You may have not heard of the Cinque Terre but there is a good chance you’ve seen photos of these colorful villages built into the cliffs on the Italian Riveria. The Cinque Terre (which translates to Five Lands) is a cluster of five small villages that dot the Northwest coastline of Italy — the five towns are Riomaggiore, Manarola, Corniglia, Vernazza, and Monterosso. In this Cinque Terre Travel Guide, we’ll talk about things to do, what to see, where to eat, how much to budget, and other tips for exploring this amazing part of Italy.
Quick Background Of Cinque Terre
The five villages that comprise the Cinque Terre are all only a few miles apart. Each has a train station and trains run frequently from village to village. The train ride between each village only takes three or four minutes so travel is easy.
Another popular way to visit each village is by hiking the beautiful trails that connect each village. We’ll cover hiking the Cinque Terre more in-depth later in this guide but the hiking trails range from fairly easy paved paths to advanced rocky paths with steep inclines and declines. Furthermore, many paths are closed for the foreseeable future because of landslide repairs so you’ll want to check the latest trail condition reports.
Cinque Terre is a popular day trip destination so each of the tiny villages does get overrun with tourists from about 10 am to 5 pm — however, after about 5 pm the tourists leave and the villages are very quiet and enjoyable. So, if you have the option, try staying in one of the villages for a couple nights so you can truly enjoy these traditionally sleepy villages. As a bonus, staying overnight lets you hit the hiking trails early so you can beat the crowds (and heat).
TIP: No cruise ships dock in the neighboring towns of La Spezia or Genova on Thursdays — so it’s a nice time to visit Cinque Terre without the added cruise crowd.
The Cost To Visit Cinque Terre
While it might not be as expensive as the Amalfi Coast, Cinque Terre can get a little expensive since its a popular tourist spot and that means tourist prices — especially in the summer. Luckily, there are a still enough budget food and accommodation options so you don’t have to break the bank.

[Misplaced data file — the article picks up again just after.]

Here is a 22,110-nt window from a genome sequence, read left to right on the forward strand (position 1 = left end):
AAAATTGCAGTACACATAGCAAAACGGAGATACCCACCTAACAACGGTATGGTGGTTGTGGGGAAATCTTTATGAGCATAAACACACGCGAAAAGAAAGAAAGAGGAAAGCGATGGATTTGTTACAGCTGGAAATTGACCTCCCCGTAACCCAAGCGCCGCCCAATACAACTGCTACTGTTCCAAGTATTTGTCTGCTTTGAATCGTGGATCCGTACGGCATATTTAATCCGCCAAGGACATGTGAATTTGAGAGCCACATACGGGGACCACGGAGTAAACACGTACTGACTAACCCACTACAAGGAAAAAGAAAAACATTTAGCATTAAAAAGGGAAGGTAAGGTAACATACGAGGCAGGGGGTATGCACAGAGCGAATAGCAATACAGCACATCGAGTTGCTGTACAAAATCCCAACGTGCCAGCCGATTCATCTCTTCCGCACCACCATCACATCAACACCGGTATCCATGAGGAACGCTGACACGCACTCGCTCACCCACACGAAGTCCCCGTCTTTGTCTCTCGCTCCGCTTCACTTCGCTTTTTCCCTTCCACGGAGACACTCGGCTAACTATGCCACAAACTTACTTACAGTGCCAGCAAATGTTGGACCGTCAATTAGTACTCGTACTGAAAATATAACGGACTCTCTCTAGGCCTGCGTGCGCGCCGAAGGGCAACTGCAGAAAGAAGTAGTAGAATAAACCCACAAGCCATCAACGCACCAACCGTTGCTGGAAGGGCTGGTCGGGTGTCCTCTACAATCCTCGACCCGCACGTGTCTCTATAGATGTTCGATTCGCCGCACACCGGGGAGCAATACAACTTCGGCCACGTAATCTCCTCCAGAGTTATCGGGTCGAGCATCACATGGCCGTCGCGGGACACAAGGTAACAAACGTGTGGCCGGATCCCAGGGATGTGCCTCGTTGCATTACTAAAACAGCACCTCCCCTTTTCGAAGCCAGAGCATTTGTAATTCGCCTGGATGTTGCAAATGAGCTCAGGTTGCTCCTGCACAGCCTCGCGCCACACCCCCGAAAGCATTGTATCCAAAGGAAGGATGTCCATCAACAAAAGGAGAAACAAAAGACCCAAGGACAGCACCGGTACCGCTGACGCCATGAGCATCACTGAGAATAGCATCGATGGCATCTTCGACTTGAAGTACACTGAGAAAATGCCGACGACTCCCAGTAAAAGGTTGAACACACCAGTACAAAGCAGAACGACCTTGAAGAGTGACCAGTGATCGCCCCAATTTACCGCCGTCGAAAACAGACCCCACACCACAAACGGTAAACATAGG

Accommodation ranges from luxury hotels and hostels to family-run vacation apartments and B&Bs. We rented an Airbnb from a lady whose family had lived in the village for multiple generations and her family has owned the apartment for more than 100 years. In general, if you want to stay in one of the villages you should expect basic, yet comfortable, family-run rental apartments or small hotels. The bigger hotels are mostly found in Monterosso (the largest of the five villages).
- Family-Run Rental Apartments and Hotels: These run from $100-$200/night.Check Booking.com for current prices and availability.
- Traditional Hotels: Most budget and mid-level hotels are located in Monterosso for around $120-$200/night. You can also check out the larger nearby towns of La Spezia (to the south) and Levanto (to the north) because they’re a super quick train ride away and you’ll save some money. Check Booking.com for current prices.
- Hostels: Expect to pay €20-€30/night per person. You may need to look at larger nearby cities like La Spezia or Levanto (both a quick train-ride away) for more hostel options. Check Hostelworld for current prices.
It’s easy to pay a bit of a premium for food and drinks in Cinque Terre but with a little planning, you can keep your food costs to a reasonable level. There are a number of quality restaurants so at least you’re paying for good food — but still do a bit of research first as there are more below average restaurants than above average. Expect to see mostly seafood in the restaurants (these are fishing villages after all) but pesto is another local specialty. One thing to note — servings tend to be on the smaller side (maybe so you can save room for gelato?).
- Expect to spend €8-€15 for a seafood pasta dish at an average restaurant.
- A sandwich on traditional focaccia bread will cost €3-€6.
- Fried calamari or other seafood + fries in a cone will cost €6-€12.
Getting from village to village via the train is fairly affordable at around €4 for each ride. You can also take a ferry between the different villages. An unlimited day pass is €25-€35 (depending on which locations you’re visiting). You can also buy cheaper one-way tickets — check here for the official ferry prices.